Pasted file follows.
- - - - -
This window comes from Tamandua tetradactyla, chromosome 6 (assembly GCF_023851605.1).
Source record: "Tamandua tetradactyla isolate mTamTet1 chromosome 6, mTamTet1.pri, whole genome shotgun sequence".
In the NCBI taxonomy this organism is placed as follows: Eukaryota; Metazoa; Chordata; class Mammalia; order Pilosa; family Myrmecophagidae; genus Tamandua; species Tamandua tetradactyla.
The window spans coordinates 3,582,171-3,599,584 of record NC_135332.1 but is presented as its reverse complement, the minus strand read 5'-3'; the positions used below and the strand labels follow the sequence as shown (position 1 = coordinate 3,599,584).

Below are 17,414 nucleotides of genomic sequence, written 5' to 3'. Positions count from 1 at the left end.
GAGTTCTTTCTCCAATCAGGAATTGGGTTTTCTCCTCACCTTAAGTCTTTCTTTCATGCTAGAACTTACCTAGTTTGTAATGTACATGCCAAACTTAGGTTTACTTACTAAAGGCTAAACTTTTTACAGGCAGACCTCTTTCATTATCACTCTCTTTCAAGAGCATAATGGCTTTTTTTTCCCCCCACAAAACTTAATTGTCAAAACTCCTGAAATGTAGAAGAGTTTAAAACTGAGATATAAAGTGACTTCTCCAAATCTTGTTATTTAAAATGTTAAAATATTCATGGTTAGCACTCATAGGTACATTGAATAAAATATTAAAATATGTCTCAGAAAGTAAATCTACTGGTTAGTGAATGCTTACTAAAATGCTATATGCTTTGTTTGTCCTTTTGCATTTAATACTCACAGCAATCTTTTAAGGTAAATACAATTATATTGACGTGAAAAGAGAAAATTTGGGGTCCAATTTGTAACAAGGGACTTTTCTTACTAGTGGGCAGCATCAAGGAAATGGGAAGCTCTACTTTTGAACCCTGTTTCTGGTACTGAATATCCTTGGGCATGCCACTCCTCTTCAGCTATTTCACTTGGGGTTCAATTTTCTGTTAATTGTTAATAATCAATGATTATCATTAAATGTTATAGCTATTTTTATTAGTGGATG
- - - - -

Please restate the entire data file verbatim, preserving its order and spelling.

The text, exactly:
This window comes from Tamandua tetradactyla, chromosome 6 (assembly GCF_023851605.1).
Source record: "Tamandua tetradactyla isolate mTamTet1 chromosome 6, mTamTet1.pri, whole genome shotgun sequence".
In the NCBI taxonomy this organism is placed as follows: Eukaryota; Metazoa; Chordata; class Mammalia; order Pilosa; family Myrmecophagidae; genus Tamandua; species Tamandua tetradactyla.
The window spans coordinates 3,582,171-3,599,584 of record NC_135332.1 but is presented as its reverse complement, the minus strand read 5'-3'; the positions used below and the strand labels follow the sequence as shown (position 1 = coordinate 3,599,584).

Below are 17,414 nucleotides of genomic sequence, written 5' to 3'. Positions count from 1 at the left end.
GAGTTCTTTCTCCAATCAGGAATTGGGTTTTCTCCTCACCTTAAGTCTTTCTTTCATGCTAGAACTTACCTAGTTTGTAATGTACATGCCAAACTTAGGTTTACTTACTAAAGGCTAAACTTTTTACAGGCAGACCTCTTTCATTATCACTCTCTTTCAAGAGCATAATGGCTTTTTTTTCCCCCCACAAAACTTAATTGTCAAAACTCCTGAAATGTAGAAGAGTTTAAAACTGAGATATAAAGTGACTTCTCCAAATCTTGTTATTTAAAATGTTAAAATATTCATGGTTAGCACTCATAGGTACATTGAATAAAATATTAAAATATGTCTCAGAAAGTAAATCTACTGGTTAGTGAATGCTTACTAAAATGCTATATGCTTTGTTTGTCCTTTTGCATTTAATACTCACAGCAATCTTTTAAGGTAAATACAATTATATTGACGTGAAAAGAGAAAATTTGGGGTCCAATTTGTAACAAGGGACTTTTCTTACTAGTGGGCAGCATCAAGGAAATGGGAAGCTCTACTTTTGAACCCTGTTTCTGGTACTGAATATCCTTGGGCATGCCACTCCTCTTCAGCTATTTCACTTGGGGTTCAATTTTCTGTTAATTGTTAATAATCAATGATTATCATTAAATGTTATAGCTATTTTTATTAGTGGATG